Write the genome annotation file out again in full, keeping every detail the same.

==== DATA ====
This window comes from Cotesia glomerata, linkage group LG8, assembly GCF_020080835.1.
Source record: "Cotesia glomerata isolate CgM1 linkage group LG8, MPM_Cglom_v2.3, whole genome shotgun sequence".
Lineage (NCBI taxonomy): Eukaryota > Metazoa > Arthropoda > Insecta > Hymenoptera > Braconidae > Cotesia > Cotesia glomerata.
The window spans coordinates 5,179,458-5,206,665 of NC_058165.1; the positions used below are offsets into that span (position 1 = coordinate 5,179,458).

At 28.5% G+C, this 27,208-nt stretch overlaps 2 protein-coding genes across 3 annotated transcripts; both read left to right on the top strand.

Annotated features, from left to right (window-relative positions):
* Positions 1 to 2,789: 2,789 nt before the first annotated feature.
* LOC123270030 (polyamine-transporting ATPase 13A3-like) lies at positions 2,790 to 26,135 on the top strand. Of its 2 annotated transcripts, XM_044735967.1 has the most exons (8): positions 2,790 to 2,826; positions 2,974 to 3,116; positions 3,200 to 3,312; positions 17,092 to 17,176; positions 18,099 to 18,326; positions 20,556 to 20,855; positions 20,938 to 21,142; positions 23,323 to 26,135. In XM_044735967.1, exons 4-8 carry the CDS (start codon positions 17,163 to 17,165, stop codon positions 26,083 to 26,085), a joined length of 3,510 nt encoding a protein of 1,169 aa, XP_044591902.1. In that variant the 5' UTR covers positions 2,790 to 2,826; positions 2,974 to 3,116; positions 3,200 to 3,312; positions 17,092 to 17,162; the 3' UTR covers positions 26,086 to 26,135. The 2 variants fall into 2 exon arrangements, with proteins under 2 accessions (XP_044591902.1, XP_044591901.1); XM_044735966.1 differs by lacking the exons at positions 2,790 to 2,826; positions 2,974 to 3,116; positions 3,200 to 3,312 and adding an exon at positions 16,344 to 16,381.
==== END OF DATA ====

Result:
This window comes from Cotesia glomerata, linkage group LG8, assembly GCF_020080835.1.
Source record: "Cotesia glomerata isolate CgM1 linkage group LG8, MPM_Cglom_v2.3, whole genome shotgun sequence".
Lineage (NCBI taxonomy): Eukaryota > Metazoa > Arthropoda > Insecta > Hymenoptera > Braconidae > Cotesia > Cotesia glomerata.
The window spans coordinates 5,179,458-5,206,665 of NC_058165.1; the positions used below are offsets into that span (position 1 = coordinate 5,179,458).

At 28.5% G+C, this 27,208-nt stretch overlaps 2 protein-coding genes across 3 annotated transcripts; both read left to right on the top strand.

Annotated features, from left to right (window-relative positions):
* Positions 1 to 2,789: 2,789 nt before the first annotated feature.
* LOC123270030 (polyamine-transporting ATPase 13A3-like) lies at positions 2,790 to 26,135 on the top strand. Of its 2 annotated transcripts, XM_044735967.1 has the most exons (8): positions 2,790 to 2,826; positions 2,974 to 3,116; positions 3,200 to 3,312; positions 17,092 to 17,176; positions 18,099 to 18,326; positions 20,556 to 20,855; positions 20,938 to 21,142; positions 23,323 to 26,135. In XM_044735967.1, exons 4-8 carry the CDS (start codon positions 17,163 to 17,165, stop codon positions 26,083 to 26,085), a joined length of 3,510 nt encoding a protein of 1,169 aa, XP_044591902.1. In that variant the 5' UTR covers positions 2,790 to 2,826; positions 2,974 to 3,116; positions 3,200 to 3,312; positions 17,092 to 17,162; the 3' UTR covers positions 26,086 to 26,135. The 2 variants fall into 2 exon arrangements, with proteins under 2 accessions (XP_044591902.1, XP_044591901.1); XM_044735966.1 differs by lacking the exons at positions 2,790 to 2,826; positions 2,974 to 3,116; positions 3,200 to 3,312 and adding an exon at positions 16,344 to 16,381.